That sounds to me like they were using a coalescent model within a single population. In that case, the topology and node heights of the gene trees might be regarded as nuisance parameters to be integrated out, with the real interest being the population parameters. But you read the paper, I didn’t.
They were actually interested in clade posterior probabilities.
I’ve had very good luck with very short conserved intron sequences (e.g. 46 informative sites) for rather deep splits in cone snails exactly because the “fingerprint on the pipe” was so clear. The absence of conflicting sites made the phylogenetic signal super clear. So clear that my habit of using Spectral Splits was a formality.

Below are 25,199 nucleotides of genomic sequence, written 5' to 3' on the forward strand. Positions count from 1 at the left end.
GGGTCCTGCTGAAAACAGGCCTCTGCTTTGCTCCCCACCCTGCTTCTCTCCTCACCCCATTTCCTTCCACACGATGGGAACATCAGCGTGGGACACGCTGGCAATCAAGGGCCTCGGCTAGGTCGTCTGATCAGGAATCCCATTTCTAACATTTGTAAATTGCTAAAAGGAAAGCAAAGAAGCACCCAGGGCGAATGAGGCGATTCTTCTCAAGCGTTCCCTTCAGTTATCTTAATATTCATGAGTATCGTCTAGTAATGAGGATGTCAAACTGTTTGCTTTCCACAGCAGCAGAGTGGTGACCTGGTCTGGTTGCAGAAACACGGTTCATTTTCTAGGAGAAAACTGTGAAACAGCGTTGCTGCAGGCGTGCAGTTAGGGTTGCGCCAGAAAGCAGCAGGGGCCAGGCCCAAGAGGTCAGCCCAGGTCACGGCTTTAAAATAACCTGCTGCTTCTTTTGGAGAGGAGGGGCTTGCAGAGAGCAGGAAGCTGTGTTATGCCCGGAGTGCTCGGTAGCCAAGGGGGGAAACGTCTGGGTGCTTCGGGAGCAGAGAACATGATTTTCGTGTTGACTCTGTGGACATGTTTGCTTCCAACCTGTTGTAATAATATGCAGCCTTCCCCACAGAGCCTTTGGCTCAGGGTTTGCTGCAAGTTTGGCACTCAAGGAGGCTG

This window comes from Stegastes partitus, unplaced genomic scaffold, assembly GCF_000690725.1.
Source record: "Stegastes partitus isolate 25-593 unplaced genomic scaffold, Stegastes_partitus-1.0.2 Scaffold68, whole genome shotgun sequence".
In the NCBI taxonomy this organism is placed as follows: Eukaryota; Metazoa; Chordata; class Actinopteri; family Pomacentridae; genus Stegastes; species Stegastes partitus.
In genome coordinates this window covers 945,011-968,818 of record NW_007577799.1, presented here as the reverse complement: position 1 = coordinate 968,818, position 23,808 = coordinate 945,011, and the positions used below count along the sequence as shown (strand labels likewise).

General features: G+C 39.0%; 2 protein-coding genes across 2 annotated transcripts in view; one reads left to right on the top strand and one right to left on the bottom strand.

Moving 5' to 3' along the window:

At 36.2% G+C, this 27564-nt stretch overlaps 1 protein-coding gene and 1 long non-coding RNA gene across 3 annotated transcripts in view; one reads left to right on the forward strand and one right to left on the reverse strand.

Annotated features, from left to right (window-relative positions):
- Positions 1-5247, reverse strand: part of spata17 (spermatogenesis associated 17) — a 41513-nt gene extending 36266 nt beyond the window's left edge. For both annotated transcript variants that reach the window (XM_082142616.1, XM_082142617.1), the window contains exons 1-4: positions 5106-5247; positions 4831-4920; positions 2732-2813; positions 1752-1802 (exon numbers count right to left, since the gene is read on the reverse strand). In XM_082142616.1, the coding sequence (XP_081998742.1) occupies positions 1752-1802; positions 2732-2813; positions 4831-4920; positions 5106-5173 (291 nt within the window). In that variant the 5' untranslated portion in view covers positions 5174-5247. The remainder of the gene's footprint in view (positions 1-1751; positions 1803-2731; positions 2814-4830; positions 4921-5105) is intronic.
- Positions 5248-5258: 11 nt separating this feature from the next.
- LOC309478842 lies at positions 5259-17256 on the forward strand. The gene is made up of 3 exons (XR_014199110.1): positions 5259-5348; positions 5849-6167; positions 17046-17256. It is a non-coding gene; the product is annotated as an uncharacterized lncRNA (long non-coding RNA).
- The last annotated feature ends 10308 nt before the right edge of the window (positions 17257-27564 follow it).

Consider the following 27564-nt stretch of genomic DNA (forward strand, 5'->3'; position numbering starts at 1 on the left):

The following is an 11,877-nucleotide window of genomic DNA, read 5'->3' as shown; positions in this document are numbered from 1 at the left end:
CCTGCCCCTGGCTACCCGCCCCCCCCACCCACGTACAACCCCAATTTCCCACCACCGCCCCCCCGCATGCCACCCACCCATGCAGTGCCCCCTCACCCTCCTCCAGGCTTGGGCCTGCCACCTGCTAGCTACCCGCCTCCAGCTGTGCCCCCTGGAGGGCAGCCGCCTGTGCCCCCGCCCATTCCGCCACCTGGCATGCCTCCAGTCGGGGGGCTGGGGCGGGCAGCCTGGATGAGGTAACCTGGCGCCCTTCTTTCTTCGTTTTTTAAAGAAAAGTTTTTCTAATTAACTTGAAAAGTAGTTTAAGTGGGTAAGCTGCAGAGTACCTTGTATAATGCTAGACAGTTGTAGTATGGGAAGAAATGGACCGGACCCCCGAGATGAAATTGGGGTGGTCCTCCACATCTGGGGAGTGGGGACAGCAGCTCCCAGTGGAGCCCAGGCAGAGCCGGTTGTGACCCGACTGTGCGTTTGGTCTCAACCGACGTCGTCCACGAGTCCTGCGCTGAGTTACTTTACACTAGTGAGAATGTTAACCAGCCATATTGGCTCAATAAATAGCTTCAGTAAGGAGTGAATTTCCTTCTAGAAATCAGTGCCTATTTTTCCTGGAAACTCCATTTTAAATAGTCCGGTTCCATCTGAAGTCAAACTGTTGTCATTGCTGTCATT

I’d like to find many more of these sequences. Such seems to be the best case for very deep splits such as at the base of the eutherian tree with a comparable tree depth. Any ideas on looking not for extraordinarily long noisy sequences but for short sweet ones?
Its probably not really a useful point, but the question of whether a polytomy is ‘real’ or not seems to me to depend on how you view ‘what’ the the phylogeny is representing. I can imagine a case where there were two sequential bifurcations in a population of bacteria and the substitution rate is so low that in fact between the first and the second, there were NO fixed changes. In this case, the phylogeny of the populations would in fact be dichotomous, but the phylogeny of the genomes is polytomous.